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An ever-changing game plan


In a raw and lucrative market such as Iraq, there are definite opportunities but patience and local relationships are essential ingredients to a successful entry.

Nine years after the U.S.-led invasion, security remains the number one concern to the general public, local businesses and foreign investors. Iraq’s infrastructure is still dilapidated and the economy is firmly controlled, for the most part, by the central government. Electricity shortages and an antiquated banking system continue to hinder progress in an economy that was ravaged by wars and sanctions.

To an optimist, these challenges represent opportunities that could translate into higher returns, but relationships and local partnerships are key to breaking grounds in Iraq.

IraqIn spite of all these difficulties, Iraq’s economy appears to be robust. The Special Inspector General for Iraq Reconstruction “SIGIR” reported that the IMF and the Central Bank of Iraq are projecting a 12% increase in GDP in 2012. The minister of oil also reported that crude oil production just exceeded 3 million barrels per day for the first time in two decades, and, in March, the Council of Ministers approved the largest single-year budget in the country’s history of USD 100 billion – of which almost one third is earmarked for infrastructure investment.

Recognizing that oil export receipts cannot keep pace with spending for reconstruction , the government of Iraq introduced new legislation in an effort to boost private sector and foreign investment. Although these changes are easing entry into Iraq’s market, potential investors must keep abreast of the ever-changing company, investment and tax laws. Many of these changes are simply repeals of old restrictive laws and are meant to provide a liberal framework for investment in Iraq. In September 2003, the Collation Provisional Authority (CPA) issued Order No. 39, which repealed all existing foreign investment laws and allowed for the establishment of foreign-owned subsidiaries in Iraq. In October 2006, the Presidency Council adopted Order 39 and issued Investment Law No. 13, repealing Order No. 39 and the Arab investment Law No. 62 of 2002. In 2010, Investment Law No. 2, which is the prevailing legislation today, amended Law No. 13 of 2006 to guarantee the ownership of land by local, Arab and foreign investors for housing projects to house Iraqi nationals as well as the amendment of Statute 7, which organizes the lease rates for lands invested in the various fields.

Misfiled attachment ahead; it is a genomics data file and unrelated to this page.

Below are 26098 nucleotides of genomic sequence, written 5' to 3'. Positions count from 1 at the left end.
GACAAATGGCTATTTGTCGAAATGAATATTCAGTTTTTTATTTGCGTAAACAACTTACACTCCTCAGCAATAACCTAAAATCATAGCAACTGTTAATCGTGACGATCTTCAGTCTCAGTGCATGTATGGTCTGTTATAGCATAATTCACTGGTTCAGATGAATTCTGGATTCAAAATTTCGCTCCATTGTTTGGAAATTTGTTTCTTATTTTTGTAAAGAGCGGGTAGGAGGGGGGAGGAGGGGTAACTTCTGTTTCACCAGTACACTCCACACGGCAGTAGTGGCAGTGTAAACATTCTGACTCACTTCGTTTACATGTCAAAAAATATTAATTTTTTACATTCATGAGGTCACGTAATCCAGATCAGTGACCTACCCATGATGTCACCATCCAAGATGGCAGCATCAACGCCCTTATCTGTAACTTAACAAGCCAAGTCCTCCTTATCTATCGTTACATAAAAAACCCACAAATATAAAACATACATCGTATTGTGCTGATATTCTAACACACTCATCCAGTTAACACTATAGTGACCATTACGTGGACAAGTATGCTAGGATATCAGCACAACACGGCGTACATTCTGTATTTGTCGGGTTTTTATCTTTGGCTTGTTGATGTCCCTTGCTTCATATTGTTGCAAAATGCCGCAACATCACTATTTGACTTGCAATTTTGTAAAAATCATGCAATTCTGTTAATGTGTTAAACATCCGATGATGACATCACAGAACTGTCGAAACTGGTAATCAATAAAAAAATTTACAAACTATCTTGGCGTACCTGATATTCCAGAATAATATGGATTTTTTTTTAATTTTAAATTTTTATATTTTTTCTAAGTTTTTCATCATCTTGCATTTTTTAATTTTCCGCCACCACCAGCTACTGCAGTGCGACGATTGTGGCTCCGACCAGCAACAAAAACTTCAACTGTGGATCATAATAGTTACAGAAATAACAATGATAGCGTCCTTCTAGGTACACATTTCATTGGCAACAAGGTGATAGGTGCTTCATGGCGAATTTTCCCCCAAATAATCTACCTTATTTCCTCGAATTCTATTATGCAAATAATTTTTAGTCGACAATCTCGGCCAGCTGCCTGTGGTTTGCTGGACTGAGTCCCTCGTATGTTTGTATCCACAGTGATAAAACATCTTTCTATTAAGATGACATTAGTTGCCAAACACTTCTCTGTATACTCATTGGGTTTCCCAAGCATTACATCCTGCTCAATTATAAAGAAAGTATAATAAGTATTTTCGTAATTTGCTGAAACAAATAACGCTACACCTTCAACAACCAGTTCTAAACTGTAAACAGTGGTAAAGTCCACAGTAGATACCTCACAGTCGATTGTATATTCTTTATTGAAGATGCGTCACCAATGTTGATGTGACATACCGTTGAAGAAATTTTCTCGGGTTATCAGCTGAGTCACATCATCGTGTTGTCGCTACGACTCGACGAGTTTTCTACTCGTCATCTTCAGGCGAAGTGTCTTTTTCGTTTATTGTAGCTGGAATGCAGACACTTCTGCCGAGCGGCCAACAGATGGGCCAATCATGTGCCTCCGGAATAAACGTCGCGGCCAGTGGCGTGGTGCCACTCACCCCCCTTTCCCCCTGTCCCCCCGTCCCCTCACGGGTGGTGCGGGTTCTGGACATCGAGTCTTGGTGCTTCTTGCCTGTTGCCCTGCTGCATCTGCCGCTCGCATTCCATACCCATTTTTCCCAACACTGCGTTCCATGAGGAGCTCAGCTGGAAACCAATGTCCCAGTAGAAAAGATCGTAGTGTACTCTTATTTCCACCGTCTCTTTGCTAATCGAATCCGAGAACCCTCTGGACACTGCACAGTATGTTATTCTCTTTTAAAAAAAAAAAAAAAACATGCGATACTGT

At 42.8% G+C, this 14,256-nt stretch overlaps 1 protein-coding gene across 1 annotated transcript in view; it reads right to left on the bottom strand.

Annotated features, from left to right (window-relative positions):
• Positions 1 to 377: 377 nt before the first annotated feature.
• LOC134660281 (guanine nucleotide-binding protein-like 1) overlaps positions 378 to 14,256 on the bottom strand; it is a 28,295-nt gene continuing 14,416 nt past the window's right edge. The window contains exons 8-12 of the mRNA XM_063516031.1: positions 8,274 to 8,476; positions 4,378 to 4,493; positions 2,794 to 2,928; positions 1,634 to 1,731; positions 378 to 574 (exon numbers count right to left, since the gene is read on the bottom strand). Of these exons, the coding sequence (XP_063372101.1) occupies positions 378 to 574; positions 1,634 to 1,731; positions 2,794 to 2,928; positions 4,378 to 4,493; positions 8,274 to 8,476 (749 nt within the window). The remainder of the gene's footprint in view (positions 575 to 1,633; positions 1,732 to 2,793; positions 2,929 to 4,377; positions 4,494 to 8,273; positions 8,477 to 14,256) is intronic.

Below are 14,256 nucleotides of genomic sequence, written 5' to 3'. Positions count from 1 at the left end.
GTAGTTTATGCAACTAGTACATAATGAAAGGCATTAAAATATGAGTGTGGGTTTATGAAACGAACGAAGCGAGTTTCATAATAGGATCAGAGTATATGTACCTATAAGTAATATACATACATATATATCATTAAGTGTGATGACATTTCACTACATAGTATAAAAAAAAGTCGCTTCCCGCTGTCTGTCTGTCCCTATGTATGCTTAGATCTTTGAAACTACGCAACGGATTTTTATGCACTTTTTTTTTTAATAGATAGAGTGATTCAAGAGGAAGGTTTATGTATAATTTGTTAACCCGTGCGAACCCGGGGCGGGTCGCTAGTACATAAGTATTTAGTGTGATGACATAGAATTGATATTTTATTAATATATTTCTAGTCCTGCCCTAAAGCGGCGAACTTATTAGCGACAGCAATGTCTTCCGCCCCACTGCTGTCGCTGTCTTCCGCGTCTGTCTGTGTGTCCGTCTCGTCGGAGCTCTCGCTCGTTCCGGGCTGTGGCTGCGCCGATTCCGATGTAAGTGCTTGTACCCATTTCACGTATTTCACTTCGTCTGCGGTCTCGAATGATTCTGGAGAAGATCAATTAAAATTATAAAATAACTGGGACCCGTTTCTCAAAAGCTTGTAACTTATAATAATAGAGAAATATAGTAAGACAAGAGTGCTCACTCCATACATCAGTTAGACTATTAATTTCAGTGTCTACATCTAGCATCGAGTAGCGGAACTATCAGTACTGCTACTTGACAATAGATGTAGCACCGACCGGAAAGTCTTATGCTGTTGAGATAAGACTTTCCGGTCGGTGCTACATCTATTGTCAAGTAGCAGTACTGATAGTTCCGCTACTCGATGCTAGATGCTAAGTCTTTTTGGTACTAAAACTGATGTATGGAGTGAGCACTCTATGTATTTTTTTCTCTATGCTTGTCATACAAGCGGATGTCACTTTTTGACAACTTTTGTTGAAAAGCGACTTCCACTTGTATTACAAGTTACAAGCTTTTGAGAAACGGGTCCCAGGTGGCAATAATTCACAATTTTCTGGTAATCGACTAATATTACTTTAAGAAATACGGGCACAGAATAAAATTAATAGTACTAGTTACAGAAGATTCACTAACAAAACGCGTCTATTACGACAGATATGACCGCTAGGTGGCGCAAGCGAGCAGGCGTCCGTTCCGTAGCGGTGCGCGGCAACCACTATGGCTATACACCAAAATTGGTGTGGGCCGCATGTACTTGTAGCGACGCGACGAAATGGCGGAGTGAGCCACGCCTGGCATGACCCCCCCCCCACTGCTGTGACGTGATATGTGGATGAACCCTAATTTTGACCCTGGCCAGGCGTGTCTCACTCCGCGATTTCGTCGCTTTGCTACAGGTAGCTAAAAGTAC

Accordingly, foreign investors have now been granted equal rights to Iraqi nationals, including the right to purchase shares and bonds of companies listed on the Iraqi Stock Exchange, the right to acquire land for housing projects, the right to lease land for up to 50 years, the right to insure their investment with any national or foreign insurance company, the right to open bank accounts in foreign currency inside and outside the country and the right of repatriation of capital and profits.

To further encourage private and foreign investment, many tax incentives were legislated, providing for exemption from taxes and fees for a period of 10 years as of the date of commencing commercial activity. These exemptions can be further extended for an additional five years upon meeting certain criteria. The tax incentives also provided for exemptions from import duties for the purpose of the investment project for up to three years as of the date of the grant of the investment license. These import duty exemptions are also extendable for the purpose of expanding, developing or modernizing the investment project for up to three years as of the date of notification to the investment authority. Imported spare parts for the same project are also exempt from duties if the value of these parts does not exceed 20% of the value of fixed assets.

In an economy that is heavily reliant on oil revenue, these measures will supplement the reconstruction efforts and will boost Iraq’s economy driving non-oil GDP up. The primary beneficiaries will be the following industry sectors: construction and construction materials, branded consumer goods, healthcare, electronics, retailing and hopefully, financial services and capital markets.

However, it should be noted that it is not enough to create facilities for international firms to enter the local market. Rules and regulations must be relaxed and all responsible ministries must work together to ensure expediency and efficiency in processing company registrations and issuing tax clearance certificates which are the initial requirements of starting a business in Iraq. Reforming the banking sector will also ease the flow of money into the country and transform it from a cashbased society into a modern and vibrant community.

Despite the challenges sometimes presented by the Iraqi business and political landscape, regional and global multinationals see huge opportunities and are flocking to the country in large numbers. They are taking many risks but are also building relationships with local partners. Many Non-Governmental Organizations (NGOs) have been working tirelessly in Iraq recognizing that reforming the system will attract foreign companies into the country. They have introduced several training programs geared towards Iraqis working in the public sector to educate them and increase their awareness in an effort to bring some kind of order.


by Ayad Mirza, partner, Deloitte in the Middle East

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